But you take October, now. School’s been on a month and you’re riding easier in the reins, jogging along. You got time to think of the garbage you’ll dump on old man Prickett’s porch, or the hairy-ape costume you’ll wear to the YMCA the last night of the month. And it it’s around October twentieth and everything smoky-smelling and the sky orange and ash gray at twilight, it seems Halloween will never come in a fall of broomsticks and a soft flap of bedsheets around corners.
But one strange wild dark long year, Halloween came early.
One year Halloween came on October 24, three hours after midnight.
The prologue goes on for just a little bit, but I want to focus on the setting here. The first paragraph establishes a unique focus: the autumn season through the eyes of a boy. Sure, we grown-ups might like the pretty colors. The little kids may be keen to jump into leaf piles. But we’re not talking about those age groups. We’re talking about boys, boys the age of 13, we learn. They’re not too old for pirate voices or costumes for Halloween, not too young for pranks about the town. Bradbury’s voice and choice in detail are going to reflect this “elder youth,” which come in a beautiful trio of sensory details in that second paragraph: “…everything smoky-smelling and the sky orange and ash gray at twilight, it seems Halloween will never come in a fall of broomsticks and a soft flap of bedsheets around corners.” In a single sentence, Bradbury moves us from the boyish plans of Halloween to the smell, sight, and sound of late October. We are on the streets as child-ghosts float by in the dusk, adults sitting round their fire-pits in drive ways with chili and beer…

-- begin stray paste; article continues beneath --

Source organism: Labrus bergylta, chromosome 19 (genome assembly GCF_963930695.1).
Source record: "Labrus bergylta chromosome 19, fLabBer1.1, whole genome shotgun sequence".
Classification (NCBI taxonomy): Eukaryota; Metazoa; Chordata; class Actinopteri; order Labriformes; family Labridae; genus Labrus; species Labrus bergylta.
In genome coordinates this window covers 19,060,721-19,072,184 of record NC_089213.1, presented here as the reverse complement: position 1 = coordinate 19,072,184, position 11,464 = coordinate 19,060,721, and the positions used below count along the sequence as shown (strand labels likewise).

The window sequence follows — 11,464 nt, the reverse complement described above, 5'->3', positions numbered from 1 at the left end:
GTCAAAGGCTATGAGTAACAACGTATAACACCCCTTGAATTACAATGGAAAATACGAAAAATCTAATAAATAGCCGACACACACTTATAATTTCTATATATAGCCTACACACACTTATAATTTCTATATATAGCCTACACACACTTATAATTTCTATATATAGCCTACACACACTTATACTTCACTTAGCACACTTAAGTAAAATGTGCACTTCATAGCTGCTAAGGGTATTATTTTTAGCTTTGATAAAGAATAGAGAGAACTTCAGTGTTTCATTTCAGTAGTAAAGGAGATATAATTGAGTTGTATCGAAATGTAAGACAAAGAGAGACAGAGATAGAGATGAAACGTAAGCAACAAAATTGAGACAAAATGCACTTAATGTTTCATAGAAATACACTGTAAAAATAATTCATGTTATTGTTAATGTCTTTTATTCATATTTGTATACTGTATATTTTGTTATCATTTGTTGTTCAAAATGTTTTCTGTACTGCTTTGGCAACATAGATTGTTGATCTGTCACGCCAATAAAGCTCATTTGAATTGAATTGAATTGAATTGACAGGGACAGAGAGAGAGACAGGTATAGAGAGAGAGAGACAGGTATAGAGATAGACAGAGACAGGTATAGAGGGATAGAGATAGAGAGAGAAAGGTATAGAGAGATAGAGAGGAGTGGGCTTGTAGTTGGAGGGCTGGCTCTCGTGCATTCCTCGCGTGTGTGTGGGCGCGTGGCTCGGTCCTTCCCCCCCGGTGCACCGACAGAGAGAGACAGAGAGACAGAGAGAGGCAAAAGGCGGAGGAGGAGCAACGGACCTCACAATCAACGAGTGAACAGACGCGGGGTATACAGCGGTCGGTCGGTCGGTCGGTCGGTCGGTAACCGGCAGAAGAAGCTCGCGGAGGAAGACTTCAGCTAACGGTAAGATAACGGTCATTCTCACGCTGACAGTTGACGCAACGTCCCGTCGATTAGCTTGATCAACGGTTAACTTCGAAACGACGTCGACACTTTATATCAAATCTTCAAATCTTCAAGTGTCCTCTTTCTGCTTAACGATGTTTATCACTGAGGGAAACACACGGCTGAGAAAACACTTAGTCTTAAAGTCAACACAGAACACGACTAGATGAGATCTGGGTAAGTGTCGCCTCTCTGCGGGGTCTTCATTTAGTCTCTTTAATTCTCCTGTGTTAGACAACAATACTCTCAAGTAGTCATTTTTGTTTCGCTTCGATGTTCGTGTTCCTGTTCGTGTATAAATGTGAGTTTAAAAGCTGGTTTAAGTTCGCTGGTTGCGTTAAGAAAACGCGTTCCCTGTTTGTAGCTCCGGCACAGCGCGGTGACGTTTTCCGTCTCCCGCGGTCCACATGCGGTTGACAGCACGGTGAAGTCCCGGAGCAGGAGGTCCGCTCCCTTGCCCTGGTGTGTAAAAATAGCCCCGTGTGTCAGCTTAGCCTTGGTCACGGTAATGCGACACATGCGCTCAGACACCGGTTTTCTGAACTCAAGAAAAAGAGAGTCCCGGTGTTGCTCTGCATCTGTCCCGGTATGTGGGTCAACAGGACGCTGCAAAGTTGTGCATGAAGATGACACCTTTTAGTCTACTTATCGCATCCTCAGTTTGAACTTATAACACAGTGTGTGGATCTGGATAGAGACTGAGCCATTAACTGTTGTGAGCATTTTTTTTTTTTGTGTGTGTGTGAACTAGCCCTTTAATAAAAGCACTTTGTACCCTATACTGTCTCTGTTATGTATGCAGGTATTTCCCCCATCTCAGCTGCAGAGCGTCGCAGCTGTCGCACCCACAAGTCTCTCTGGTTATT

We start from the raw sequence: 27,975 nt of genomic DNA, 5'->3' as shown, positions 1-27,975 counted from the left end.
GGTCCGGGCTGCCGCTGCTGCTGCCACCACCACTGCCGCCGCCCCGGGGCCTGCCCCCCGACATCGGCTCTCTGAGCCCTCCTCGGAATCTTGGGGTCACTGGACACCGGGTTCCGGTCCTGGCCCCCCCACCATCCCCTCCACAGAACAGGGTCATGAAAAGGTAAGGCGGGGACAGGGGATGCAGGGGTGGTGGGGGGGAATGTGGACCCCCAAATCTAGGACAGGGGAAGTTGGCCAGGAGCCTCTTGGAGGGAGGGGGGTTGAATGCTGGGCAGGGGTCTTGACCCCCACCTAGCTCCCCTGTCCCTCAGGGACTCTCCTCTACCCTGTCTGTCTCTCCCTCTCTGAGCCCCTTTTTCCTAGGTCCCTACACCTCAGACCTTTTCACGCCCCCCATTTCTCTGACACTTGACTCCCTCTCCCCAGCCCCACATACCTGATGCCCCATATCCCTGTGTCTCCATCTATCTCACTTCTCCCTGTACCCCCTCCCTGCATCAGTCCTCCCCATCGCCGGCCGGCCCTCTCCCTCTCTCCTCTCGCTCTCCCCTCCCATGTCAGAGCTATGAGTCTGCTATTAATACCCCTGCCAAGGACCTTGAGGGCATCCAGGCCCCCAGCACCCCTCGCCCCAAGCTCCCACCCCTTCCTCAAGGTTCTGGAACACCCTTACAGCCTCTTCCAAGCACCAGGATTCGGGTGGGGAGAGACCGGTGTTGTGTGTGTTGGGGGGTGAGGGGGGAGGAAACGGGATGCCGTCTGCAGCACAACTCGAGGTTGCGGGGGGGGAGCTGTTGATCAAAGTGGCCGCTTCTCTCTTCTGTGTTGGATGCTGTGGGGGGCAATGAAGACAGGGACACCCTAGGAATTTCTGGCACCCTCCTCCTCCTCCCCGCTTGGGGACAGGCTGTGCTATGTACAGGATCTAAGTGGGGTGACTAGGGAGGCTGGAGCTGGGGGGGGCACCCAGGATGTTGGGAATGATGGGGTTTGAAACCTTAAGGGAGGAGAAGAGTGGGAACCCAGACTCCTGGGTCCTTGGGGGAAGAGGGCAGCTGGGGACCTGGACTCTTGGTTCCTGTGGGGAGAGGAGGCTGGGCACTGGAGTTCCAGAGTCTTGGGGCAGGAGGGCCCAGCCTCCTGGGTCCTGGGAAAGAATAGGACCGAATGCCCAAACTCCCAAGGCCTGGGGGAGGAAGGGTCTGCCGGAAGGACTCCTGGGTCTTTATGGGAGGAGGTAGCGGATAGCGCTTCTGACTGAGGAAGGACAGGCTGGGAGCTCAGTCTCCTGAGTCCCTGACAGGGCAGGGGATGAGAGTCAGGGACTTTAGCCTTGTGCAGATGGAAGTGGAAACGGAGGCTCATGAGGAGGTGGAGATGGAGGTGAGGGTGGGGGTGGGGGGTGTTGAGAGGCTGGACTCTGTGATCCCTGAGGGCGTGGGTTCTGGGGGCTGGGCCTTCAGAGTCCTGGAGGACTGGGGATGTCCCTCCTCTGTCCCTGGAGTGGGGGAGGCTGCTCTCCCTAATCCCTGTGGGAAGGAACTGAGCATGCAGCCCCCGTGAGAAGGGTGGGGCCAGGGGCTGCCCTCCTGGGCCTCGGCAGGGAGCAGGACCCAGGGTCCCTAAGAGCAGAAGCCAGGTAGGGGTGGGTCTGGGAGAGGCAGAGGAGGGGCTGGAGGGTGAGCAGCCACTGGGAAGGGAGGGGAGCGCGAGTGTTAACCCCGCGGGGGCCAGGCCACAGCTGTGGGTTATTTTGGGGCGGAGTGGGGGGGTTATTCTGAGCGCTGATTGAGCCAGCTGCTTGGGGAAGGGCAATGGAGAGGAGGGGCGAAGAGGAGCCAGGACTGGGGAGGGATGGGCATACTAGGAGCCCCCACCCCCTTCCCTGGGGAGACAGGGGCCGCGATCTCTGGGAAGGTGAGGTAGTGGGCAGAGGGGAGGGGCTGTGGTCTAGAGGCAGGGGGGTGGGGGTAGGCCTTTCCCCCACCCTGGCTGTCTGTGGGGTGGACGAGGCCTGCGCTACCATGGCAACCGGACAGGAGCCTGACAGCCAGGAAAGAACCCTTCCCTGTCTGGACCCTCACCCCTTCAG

…oh wait. That’s Wisconsin now.
Timeless details, I tell you!